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Saudi Arabia's Weakness Is Showing After a Week of Bad Publicity
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Over the past half century, critics have often predicted the fall of the House of Saud or emphasised the fragility of its rule. They were invariably proved wrong because the Saudi monarchy enjoyed limitless oil revenues, had the support of the US, and avoided becoming a front-line combatant in Middle East crises.

Saudi strengths and weaknesses may have been long debated but the Kingdom’s vulnerabilities have seldom been so starkly on display as they were last Tuesday because the coincidence of two very different events. Before a rally in Mississippi, President Trump stated – brutally and without qualification – the dependence of the Saudi monarchy on US support and the price it must pay for such backing.

“We protect Saudi Arabia,” Trump told the cheering audience. “Would you say they’re rich? And I love the King, King Salman. But I said ‘King – we’re protecting you – you might not be there for two weeks without us – you have to pay for your military’.” Outbursts by Trump tend to be more calculated than they sound and he only humiliates allies in this way when he knows he can get away with it.

Trump’s contemptuous reference to the instability of Saudi Arabia was given greater significance by another dramatic event which happened a few hours earlier some 6,000 miles away in Istanbul. The prominent Saudi journalist and critic of his country’s government, Jamal Khashoggi, failed to emerge from the Saudi consulate where he was doing some paperwork relating to his divorce and impending marriage.

Khashoggi has not been seen since. The Turkish authorities, no doubt delighted to be able to present themselves as defenders of journalistic freedom, say he is still inside the consulate. Saudi officials claim that he left the building, though surveillance cameras prove he did not do so on foot, so, if he did leave, it was presumably in a diplomat’s car, possibly in the boot. Khashoggi’s fiance was left waiting disconsolately outside the consulate gates.

The best that can be hoped for is that the blast of international criticism over the incident will lead Khashoggi to reappear, perhaps denying that he was ever detained. This was the bizarre experience of the Lebanese prime minister Saad Hariri in November last year when he disappeared during a visit to Riyadh and resigned his post on television before reappearing thanks to French government pressure.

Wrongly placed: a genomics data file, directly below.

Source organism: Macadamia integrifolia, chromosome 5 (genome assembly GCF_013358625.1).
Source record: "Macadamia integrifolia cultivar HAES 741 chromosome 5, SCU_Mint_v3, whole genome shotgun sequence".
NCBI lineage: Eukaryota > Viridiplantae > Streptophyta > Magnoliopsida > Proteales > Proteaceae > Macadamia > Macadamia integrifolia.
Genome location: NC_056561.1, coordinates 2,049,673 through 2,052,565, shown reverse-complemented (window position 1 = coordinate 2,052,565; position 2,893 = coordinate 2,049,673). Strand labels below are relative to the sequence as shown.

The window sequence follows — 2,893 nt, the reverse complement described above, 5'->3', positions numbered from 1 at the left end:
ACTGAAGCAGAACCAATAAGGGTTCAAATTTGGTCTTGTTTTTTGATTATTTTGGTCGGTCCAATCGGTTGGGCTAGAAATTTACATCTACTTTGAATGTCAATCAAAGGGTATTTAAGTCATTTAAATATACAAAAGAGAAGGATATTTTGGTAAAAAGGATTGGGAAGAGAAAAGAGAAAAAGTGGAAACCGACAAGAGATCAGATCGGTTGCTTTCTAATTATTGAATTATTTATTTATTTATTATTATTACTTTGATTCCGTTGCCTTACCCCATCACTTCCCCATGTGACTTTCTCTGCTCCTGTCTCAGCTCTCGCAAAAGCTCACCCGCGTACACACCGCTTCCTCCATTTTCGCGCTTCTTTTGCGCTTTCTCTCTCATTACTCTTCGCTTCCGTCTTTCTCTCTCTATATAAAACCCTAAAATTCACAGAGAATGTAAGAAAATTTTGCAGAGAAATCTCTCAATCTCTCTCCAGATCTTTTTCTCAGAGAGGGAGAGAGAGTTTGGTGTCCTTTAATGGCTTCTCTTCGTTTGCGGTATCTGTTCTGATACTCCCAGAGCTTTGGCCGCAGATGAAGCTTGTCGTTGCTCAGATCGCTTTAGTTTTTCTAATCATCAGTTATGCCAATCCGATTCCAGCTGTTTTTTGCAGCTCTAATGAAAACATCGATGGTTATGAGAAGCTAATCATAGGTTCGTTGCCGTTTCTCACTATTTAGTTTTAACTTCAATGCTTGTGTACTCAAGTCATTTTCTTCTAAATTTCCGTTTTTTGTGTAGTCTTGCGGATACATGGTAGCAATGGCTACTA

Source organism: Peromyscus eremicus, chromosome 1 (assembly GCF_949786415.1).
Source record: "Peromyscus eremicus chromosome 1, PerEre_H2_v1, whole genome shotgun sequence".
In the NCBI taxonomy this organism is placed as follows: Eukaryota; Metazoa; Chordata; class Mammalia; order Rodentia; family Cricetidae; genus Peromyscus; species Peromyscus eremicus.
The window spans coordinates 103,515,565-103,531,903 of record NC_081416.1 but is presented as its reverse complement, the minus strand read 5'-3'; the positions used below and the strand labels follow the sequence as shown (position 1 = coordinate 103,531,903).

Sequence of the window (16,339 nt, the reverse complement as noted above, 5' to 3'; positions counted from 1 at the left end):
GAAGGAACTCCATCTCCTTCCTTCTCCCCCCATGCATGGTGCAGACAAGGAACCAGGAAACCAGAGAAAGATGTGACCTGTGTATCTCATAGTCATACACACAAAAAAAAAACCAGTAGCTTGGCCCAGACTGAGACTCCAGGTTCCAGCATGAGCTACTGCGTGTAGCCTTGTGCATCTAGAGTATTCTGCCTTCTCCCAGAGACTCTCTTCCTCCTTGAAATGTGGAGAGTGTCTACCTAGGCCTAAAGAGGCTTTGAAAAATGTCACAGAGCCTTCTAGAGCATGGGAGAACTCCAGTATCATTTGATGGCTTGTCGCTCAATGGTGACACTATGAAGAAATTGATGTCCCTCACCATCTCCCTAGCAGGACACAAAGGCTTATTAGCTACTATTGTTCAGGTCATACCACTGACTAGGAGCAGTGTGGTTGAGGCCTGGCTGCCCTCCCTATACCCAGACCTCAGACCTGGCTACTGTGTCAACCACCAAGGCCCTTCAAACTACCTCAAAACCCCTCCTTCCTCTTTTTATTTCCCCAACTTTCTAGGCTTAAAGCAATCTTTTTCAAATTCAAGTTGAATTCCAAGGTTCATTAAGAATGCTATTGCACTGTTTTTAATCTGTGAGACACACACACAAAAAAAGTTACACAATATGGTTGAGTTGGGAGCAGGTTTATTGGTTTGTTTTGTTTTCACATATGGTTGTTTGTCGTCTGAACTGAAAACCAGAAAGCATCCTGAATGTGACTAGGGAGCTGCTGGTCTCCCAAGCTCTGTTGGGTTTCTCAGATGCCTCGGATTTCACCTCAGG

The fate of Khashoggi, whatever the outcome of the present furore, carries an important message about the present state of Saudi Arabia. If he has been forcibly detained, as the Turkish government says, then it is a self-harming act of stupidity. It elevates him from being a minor irritant to a cause célèbre and a continuing mystery about his whereabouts ensures that the story is not going to go away.

It is early days yet but the Khashoggi disappearance has released a torrent of negative publicity about Saudi Arabia and Crown Prince Mohammed bin Salman. This was wholly predictable. It is a curious fact about publicity that horrendous events – like the Saudi-led war in Yemen that has brought five million children to the verge of starvation – has failed to make its way to the top of the international news agenda. The slaughter is too great and the place too distant and ill-reported for most people to take on board and react to the horrors underway there.

Something on a smaller scale, like the disappearance of a critic of the Saudi government while his fiance waits for him in the street, is much easier to understand and respond to. Often, the all-too-common disappearance of journalists has the simple objective of silencing them and intimidating others. “Let them hate us so long as they fear us,” is the point being crudely made.

But the crown prince had hoped for a more positive image in the international media and his expectations have seldom been disappointed. Take a look at the piece by The New York Times columnist Thomas L Friedman in November last year about the four hours he spent with him: “We met at night at his family’s ornate adobe-walled palace in Ouja, north of Riyadh,” he writes. He describes Saudi Arabia as being in the throes of its version of the Arab Spring that ‘”will not only change the character of Saudi Arabia but the tone and tenor of Islam across the globe. Only a fool would predict its success – but only a fool would not root for it.”

Khashoggi was one of those fools who balanced between reasoned criticism and outright dissent. Going by Friedman’s account of Saudi public opinion he was a lonely voice because “not a single Saudi I spoke to here over three days expressed anything other than effusive support for this anticorruption drive.” But could it be that this impressive display of unanimity might have something to do with the fact anybody expressing a hint of criticism – like economist Essam al-Zamel – may find themselves clapped in jail on charges of terrorism and treason.

Hagiographic journalistic reports on Saudi Arabia may be more difficult to retail in future in the wake of the Khashoggi scandal. Already, some longtime backers of the country are jumping ship. One of them, Elliott Abrams, is quoted as saying that “the Saudi government is either keeping him [Khashoggi] in the consulate building or has kidnapped him and taken him to Saudi Arabia.” He warns that the reputation of the current Saudi government could “be harmed irreparably.”


The proposed economic reforms in Saudi Arabia have always sounded like wishful thinking. Deep scepticism is the correct approach to government-backed radical change in any country dependent on revenues from oil and other natural resources. Anticorruption campaigns simply redistribute the spoils to a new gang of well-connected predators. Much of the population has got too used to getting well-paid patronage jobs in return for little or no work. Domestic industry and agriculture cannot compete unless heavily subsidised. The system is too convenient to too many to be uprooted: opposition to corruption and patronage gets a thumbs up so long as it involves no personal sacrifice of any kind.